"apostrophe", or 'apostrophe'
what way is correct "apostrophe", or 'apostrophe'
Scott's answer is true of American English. But British English differs slightly.
In both, (') is an apostrophe, but in British English the single quote mark (') is used where Americans use a double quote mark ("). The British use the double quote mark to indicate a quotation within a quotation. The American usage is reversed.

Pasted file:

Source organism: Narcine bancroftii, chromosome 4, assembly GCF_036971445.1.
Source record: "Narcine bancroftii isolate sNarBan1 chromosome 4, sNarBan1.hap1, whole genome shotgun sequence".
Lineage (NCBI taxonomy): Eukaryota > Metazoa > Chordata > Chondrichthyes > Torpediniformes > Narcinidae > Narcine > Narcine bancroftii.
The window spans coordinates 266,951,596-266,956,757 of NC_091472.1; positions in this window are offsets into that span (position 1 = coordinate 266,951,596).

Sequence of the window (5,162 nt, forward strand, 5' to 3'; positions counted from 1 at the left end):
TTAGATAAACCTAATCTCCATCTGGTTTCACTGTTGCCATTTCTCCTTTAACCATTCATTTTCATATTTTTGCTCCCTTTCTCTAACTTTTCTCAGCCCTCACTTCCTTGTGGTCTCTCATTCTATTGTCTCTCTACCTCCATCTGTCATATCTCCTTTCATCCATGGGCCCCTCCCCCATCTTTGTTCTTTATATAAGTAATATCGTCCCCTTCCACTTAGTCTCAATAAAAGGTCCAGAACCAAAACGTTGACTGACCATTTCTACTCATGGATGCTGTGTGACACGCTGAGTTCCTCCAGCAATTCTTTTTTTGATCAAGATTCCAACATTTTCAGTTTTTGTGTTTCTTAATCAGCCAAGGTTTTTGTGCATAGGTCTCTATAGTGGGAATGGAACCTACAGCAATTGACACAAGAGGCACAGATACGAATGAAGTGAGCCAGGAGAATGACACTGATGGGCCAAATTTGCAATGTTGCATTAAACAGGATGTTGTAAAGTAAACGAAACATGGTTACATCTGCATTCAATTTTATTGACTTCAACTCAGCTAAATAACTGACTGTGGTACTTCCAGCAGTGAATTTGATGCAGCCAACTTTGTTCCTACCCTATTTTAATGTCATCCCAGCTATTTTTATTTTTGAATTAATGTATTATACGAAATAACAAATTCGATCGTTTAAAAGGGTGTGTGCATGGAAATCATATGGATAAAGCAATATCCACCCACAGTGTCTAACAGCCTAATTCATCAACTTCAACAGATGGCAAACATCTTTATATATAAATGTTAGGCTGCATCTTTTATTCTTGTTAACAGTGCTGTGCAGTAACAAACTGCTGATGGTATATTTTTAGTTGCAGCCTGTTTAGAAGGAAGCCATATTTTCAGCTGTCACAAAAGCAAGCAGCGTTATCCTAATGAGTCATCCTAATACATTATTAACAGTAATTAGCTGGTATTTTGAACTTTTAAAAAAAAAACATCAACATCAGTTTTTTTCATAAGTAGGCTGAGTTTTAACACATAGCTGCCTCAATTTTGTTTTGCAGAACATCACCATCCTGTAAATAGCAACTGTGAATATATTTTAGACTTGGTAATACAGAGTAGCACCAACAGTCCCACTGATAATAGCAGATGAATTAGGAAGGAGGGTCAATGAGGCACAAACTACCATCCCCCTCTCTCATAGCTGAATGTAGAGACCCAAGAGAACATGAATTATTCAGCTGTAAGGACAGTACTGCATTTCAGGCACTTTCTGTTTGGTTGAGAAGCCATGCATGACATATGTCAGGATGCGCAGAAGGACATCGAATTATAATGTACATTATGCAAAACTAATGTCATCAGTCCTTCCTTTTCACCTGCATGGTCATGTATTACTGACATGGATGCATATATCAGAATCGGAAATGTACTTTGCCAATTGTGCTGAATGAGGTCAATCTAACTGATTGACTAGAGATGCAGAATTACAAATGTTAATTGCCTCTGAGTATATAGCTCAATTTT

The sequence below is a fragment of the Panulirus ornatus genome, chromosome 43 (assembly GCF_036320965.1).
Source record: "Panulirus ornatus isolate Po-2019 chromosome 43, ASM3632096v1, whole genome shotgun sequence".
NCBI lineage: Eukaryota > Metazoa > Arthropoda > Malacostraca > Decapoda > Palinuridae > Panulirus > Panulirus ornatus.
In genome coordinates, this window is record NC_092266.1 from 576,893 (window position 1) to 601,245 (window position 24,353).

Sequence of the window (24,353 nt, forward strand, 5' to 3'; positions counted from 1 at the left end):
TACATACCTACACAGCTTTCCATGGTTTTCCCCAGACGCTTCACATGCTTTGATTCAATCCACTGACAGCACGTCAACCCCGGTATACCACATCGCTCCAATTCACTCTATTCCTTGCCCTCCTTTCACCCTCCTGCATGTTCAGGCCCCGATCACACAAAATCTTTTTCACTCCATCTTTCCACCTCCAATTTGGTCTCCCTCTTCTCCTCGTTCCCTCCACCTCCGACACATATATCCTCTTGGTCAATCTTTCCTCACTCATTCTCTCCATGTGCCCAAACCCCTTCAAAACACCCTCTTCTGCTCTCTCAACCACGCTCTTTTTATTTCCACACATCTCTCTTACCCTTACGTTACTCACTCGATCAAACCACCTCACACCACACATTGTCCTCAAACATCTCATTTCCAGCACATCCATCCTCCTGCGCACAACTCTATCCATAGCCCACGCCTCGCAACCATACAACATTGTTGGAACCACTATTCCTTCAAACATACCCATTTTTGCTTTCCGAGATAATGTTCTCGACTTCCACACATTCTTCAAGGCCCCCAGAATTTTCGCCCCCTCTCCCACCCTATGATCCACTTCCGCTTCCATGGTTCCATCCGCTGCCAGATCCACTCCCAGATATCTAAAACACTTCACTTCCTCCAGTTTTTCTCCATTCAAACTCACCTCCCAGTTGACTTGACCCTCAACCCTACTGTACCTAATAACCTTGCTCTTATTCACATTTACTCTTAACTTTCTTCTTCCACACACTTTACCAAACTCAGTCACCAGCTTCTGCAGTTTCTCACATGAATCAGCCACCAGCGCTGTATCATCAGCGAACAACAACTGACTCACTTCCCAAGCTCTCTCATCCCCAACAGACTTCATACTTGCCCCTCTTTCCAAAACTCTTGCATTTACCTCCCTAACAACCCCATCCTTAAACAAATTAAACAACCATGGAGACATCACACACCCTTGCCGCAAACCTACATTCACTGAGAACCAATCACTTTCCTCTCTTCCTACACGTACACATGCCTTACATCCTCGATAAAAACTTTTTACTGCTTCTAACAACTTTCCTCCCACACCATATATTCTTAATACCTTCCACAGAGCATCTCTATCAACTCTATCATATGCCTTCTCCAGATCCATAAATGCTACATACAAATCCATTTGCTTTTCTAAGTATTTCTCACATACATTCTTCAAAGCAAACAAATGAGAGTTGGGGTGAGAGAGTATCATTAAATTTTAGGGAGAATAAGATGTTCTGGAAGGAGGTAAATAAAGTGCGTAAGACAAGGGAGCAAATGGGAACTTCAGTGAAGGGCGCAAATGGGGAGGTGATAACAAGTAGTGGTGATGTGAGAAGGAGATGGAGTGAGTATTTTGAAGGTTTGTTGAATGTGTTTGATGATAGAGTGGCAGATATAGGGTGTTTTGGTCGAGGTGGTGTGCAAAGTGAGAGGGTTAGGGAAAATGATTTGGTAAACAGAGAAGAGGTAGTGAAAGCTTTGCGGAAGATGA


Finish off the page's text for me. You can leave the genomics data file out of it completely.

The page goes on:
British English -- John told Sally, 'Let's go "out on the town" tonight'.
American English -- John told Sally, "Let's go 'out on the town' tonight."
I hope this helps.
|link comment||answered Nov 24 '12 at 21:19 Jeff Pribyl Grammarly Fellow|
Not entirely sure of the question....however there is a difference in the marks you're using.
( ' ) is an apostrophe...used in most contractions and possessive verbs.
( " ) are quotation marks denoting speech or a direct quote from another source.
Is that what you're asking?
|link comment||answered Nov 24 '12 at 20:14 Scott Martin Contributor|
Hero of the day
Person voted on the most questions.